For one thing, gut bacteria are tied into our immune systems, with all sorts of obvious and less obvious connections. One area of study is investigating possible links between gut bacteria and autoimmune disease. For example, recent research suggests there’s a connection between one particular type of gut bacteria and rheumatoid arthritis. Gut microbes also appear to have a role in the low-level inflammation (an immune system response) associated with diabetes and obesity. Evidence also shows a potential brain-gut connection: New research has found connections between microbes and mental-health conditions, including depression, anxiety and autism.
Is there a time coming when you might get a fecal transplant to treat obesity, or a treatment with a particular microbe to deal with anxiety, or the symptoms of autism? It might sound far-fetched, but all of those things have already been tried on mice with positive results. Recent studies have found that the right bacteria can help make anxious mice calmer, obese mice leaner and reverse autism-like symptoms.
But there’s still a lot to learn, and whatever medical treatments might someday be available, most of what we can do now to positively affect our gut bacteria (and the wide range of health issues related to them) centers on diet.
Eat for a Healthy Gut
To help sort out the current recommendations on eating for good gut health, I spoke to two dietitians who are particularly interested in gut bacteria. The first is Jo Ann Hattner, a registered dietitian and nutrition consultant at Stanford University, and author of the book Gut Insight: Probiotics and Prebiotics for Digestive Health and Well-Being. The other is Kristi King, a spokesperson for the Academy of Nutrition and Dietetics, and a pediatric dietitian at Texas Children’s Hospital, who specializes in nutrition counseling and chronic intestinal disorders. Both offered similar recommendations.
First, think plants. Have you heard the phrase “a healthy, plant-based diet?” Probably so, because a diet high in plant-based foods (fruits, vegetables, soy, nuts, seeds, etc.) is frequently recommended by nutrition experts, including Hattner and King.
Two commonly cited benefits of this type of diet include lowering our risk for heart disease and diabetes, but if that’s not enough to sell you on the benefits, it turns out that it might also help nourish a healthy gut ecosystem. Many studies focus on diversity, or lack of diversity, in our gut. (Think of biodiversity in the ecosystem.) And it turns out one simple way to nurture our gut microbe diversity is through…you guessed it: a healthful diet. According to that 2012 Nature article, decreased microbial diversity has been linked “to a diet that is high in fat and sugar compared with one that is low in fat and plant-based.”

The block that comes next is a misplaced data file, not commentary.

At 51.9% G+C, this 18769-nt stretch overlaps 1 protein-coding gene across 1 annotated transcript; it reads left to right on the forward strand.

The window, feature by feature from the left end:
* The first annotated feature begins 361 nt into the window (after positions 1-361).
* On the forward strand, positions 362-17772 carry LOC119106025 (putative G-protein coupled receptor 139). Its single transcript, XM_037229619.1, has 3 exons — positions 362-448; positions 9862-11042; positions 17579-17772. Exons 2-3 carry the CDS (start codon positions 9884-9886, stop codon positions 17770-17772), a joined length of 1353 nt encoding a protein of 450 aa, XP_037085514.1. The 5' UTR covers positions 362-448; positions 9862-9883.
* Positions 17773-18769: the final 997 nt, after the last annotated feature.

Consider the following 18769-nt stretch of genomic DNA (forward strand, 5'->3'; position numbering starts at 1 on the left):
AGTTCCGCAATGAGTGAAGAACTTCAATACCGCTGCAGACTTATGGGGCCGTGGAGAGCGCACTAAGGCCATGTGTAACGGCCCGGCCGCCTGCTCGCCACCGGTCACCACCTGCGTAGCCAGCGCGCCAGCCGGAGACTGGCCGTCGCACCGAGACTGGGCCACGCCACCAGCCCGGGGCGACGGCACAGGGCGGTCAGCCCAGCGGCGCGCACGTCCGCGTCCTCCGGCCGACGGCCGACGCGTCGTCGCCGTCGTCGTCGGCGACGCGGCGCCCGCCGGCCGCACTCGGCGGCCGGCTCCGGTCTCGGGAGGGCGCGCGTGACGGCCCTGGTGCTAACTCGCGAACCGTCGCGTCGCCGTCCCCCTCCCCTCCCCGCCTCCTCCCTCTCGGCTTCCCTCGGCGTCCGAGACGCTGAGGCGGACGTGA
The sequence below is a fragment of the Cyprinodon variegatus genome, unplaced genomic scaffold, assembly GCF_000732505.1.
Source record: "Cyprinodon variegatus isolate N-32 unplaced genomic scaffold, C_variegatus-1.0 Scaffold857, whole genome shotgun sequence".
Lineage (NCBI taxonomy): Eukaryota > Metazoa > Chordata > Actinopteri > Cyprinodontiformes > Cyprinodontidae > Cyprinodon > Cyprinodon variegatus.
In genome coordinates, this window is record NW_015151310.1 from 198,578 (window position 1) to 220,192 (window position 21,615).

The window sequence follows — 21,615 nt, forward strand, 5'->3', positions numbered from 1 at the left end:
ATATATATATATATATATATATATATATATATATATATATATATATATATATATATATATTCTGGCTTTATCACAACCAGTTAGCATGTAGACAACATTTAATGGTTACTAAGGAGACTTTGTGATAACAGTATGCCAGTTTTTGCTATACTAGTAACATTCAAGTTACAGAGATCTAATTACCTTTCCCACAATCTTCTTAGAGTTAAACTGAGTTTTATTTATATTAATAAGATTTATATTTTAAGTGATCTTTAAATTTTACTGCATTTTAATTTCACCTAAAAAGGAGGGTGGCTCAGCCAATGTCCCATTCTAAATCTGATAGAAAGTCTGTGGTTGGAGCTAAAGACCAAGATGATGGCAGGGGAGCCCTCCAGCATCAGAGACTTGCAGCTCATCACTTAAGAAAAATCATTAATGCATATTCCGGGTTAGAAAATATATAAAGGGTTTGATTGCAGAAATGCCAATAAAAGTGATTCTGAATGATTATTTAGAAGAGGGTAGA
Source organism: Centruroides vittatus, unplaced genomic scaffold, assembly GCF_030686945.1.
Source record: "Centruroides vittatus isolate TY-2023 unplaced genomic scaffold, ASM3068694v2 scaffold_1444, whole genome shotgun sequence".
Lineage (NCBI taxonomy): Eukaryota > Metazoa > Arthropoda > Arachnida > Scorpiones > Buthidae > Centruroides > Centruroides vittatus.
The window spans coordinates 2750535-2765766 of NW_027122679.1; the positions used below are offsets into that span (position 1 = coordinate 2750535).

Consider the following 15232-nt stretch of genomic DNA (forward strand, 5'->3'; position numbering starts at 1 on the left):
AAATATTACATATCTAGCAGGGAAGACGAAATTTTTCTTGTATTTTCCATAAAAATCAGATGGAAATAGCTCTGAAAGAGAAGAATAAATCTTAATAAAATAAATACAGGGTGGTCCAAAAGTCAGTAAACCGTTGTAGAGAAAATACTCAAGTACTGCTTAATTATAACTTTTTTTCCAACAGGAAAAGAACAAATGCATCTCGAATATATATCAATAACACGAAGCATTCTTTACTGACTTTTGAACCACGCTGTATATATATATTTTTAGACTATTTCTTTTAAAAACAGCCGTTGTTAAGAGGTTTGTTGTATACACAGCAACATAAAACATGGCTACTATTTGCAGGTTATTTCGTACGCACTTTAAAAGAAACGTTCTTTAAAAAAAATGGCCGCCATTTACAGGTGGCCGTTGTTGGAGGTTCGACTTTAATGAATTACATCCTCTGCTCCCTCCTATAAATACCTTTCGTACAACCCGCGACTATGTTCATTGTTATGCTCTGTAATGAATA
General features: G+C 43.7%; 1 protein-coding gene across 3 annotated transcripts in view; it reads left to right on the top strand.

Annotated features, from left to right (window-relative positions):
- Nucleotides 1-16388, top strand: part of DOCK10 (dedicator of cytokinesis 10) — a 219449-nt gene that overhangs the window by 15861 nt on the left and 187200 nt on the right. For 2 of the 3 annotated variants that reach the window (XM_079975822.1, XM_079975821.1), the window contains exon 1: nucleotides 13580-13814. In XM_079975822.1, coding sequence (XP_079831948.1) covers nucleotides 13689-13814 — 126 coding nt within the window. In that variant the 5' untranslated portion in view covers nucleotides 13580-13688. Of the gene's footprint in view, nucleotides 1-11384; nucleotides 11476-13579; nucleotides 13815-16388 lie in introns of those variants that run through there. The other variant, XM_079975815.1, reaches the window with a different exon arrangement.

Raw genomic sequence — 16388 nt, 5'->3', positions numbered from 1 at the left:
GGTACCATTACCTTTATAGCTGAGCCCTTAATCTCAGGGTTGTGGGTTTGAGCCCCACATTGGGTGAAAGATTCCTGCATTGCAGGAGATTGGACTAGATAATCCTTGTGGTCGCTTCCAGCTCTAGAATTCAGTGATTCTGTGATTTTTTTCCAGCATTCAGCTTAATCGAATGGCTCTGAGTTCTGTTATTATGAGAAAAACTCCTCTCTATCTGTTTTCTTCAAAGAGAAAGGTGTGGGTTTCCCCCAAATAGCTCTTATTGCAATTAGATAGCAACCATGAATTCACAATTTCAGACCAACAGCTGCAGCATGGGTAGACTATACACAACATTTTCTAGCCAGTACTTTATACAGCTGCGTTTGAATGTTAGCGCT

Add Live Culture Foods. You can support a healthy microbiome by eating beneficial bacteria—two of the best-studied are Lactobacillus and Bifidobacterium. You know these beneficial bacteria as probiotics. “Everyone has good bacteria, but sometimes we have to add a little more to maintain gut health,” King says.
To find foods with probiotics, look for foods labeled as having “live cultures,” Hattner says. Yogurt, kefir and soy “dairy” products labeled as having live cultures should be the easiest to find.
You can also get probiotics from supplements—while some health professionals question the efficacy of probiotic supplements compared with food, few raise issues with their safety for healthy adults. Hattner suggests getting probiotics from food, but if you do turn to supplements, research to make sure what you’re getting is effective (read “Take Your Bacteria!” for our recommendations). King says if you’re not getting probiotics from food, a supplement isn’t going to hurt.
You can also make traditional, live-culture foods at home, including homemade (not canned—that process kills both good and bad bacteria) sauerkraut, pickles and kimchi. An excellent resource for making these foods is Wild Fermentation by Sandor Katz.
Plus, eat prebiotics (even more plants!). And here’s another way we can nourish the beneficial bacteria in our guts—we can feed them. “Prebiotics are actually food for the probiotics, food for the good bacteria,” King says. “Ultimately it’s a fiber that we don’t break down all the way and the bacteria eat at it.”
Two compounds that specifically encourage the beneficial bactria are oligosaccharides and inulin. Oligosaccharides are found in breast milk, so babies get both a probiotic and a prebiotic while nursing. Inulin is an ingredient being added to a lot of convenience foods so they can be advertised as having prebiotic benefit, but a long list of natural foods contain these compounds, too. High on Hattner’s list of prebiotic foods are onions, garlic and leeks; other familiar options include bananas, asparagus, beans, whole wheat and rye.
Hattner says we should eat prebiotics every day. Probiotics help introduce beneficial bacteria, but prebiotics help keep them healthy. She says, “I always tell my students that bacteria have to eat, too.” And if they like to eat garlic and leeks, why not add a few more to your menu?
Want to learn more about your gut? As mentioned elsewhere in this article, a practical guide to gut health is the book, Gut Insight: Probiotics and Prebiotics for Digestive Health and Well-Being by Jo Ann Hattner.
See some of the news coming out of the National Institutes of Health-funded, Human Microbiome Project. The director of this project, Martin J. Blaser, has a new book, Missing Microbes: How the Overuse of Antibiotics Is Fueling Our Modern Plagues.
Want to find out what’s in your own gut? It’s possible through the American Gut project: humanfoodproject.com/americangut. This citizen science project collects samples from volunteers, who also donate $99 to cover testing costs. Or, you could just read about what writer Michael Pollan had to say about this experience for The New York Times magazine. There’s also a series of essays from the director of this project, Jeff Leach, called Honor Thy Symbionts.
Megan E. Phelps is a freelance writer based in Lawrence, Kansas. She eats ridiculous amounts of her favorite probiotic food (yogurt) and her favorite prebiotic (garlic).